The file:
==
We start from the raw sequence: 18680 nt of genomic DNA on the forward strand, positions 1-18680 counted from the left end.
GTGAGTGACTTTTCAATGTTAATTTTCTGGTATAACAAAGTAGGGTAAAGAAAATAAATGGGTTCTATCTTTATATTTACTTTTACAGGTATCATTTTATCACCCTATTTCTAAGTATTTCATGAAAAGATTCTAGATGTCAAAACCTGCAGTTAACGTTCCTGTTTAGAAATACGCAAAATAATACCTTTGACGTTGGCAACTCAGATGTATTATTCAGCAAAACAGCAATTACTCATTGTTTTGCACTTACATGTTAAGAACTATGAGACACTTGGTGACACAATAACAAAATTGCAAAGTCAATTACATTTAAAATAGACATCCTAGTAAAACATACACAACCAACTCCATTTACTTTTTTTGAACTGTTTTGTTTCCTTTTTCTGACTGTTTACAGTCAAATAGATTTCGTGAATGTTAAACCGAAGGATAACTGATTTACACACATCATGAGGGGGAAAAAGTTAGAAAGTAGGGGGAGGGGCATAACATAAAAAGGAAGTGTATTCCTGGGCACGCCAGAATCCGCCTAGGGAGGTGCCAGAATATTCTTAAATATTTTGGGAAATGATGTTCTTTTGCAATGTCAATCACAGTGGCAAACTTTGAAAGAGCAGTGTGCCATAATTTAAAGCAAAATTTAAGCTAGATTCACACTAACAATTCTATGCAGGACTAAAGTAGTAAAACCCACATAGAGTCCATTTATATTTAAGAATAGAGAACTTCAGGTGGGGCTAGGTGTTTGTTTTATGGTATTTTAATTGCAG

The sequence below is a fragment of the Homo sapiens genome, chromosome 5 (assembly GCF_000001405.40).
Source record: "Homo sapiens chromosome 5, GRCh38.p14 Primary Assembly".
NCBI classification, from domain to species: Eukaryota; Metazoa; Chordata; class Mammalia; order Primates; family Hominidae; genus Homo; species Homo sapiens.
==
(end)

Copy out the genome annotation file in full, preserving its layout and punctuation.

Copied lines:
We start from the raw sequence: 18680 nt of genomic DNA on the forward strand, positions 1-18680 counted from the left end.
GTGAGTGACTTTTCAATGTTAATTTTCTGGTATAACAAAGTAGGGTAAAGAAAATAAATGGGTTCTATCTTTATATTTACTTTTACAGGTATCATTTTATCACCCTATTTCTAAGTATTTCATGAAAAGATTCTAGATGTCAAAACCTGCAGTTAACGTTCCTGTTTAGAAATACGCAAAATAATACCTTTGACGTTGGCAACTCAGATGTATTATTCAGCAAAACAGCAATTACTCATTGTTTTGCACTTACATGTTAAGAACTATGAGACACTTGGTGACACAATAACAAAATTGCAAAGTCAATTACATTTAAAATAGACATCCTAGTAAAACATACACAACCAACTCCATTTACTTTTTTTGAACTGTTTTGTTTCCTTTTTCTGACTGTTTACAGTCAAATAGATTTCGTGAATGTTAAACCGAAGGATAACTGATTTACACACATCATGAGGGGGAAAAAGTTAGAAAGTAGGGGGAGGGGCATAACATAAAAAGGAAGTGTATTCCTGGGCACGCCAGAATCCGCCTAGGGAGGTGCCAGAATATTCTTAAATATTTTGGGAAATGATGTTCTTTTGCAATGTCAATCACAGTGGCAAACTTTGAAAGAGCAGTGTGCCATAATTTAAAGCAAAATTTAAGCTAGATTCACACTAACAATTCTATGCAGGACTAAAGTAGTAAAACCCACATAGAGTCCATTTATATTTAAGAATAGAGAACTTCAGGTGGGGCTAGGTGTTTGTTTTATGGTATTTTAATTGCAG

The sequence below is a fragment of the Homo sapiens genome, chromosome 5 (assembly GCF_000001405.40).
Source record: "Homo sapiens chromosome 5, GRCh38.p14 Primary Assembly".
NCBI classification, from domain to species: Eukaryota; Metazoa; Chordata; class Mammalia; order Primates; family Hominidae; genus Homo; species Homo sapiens.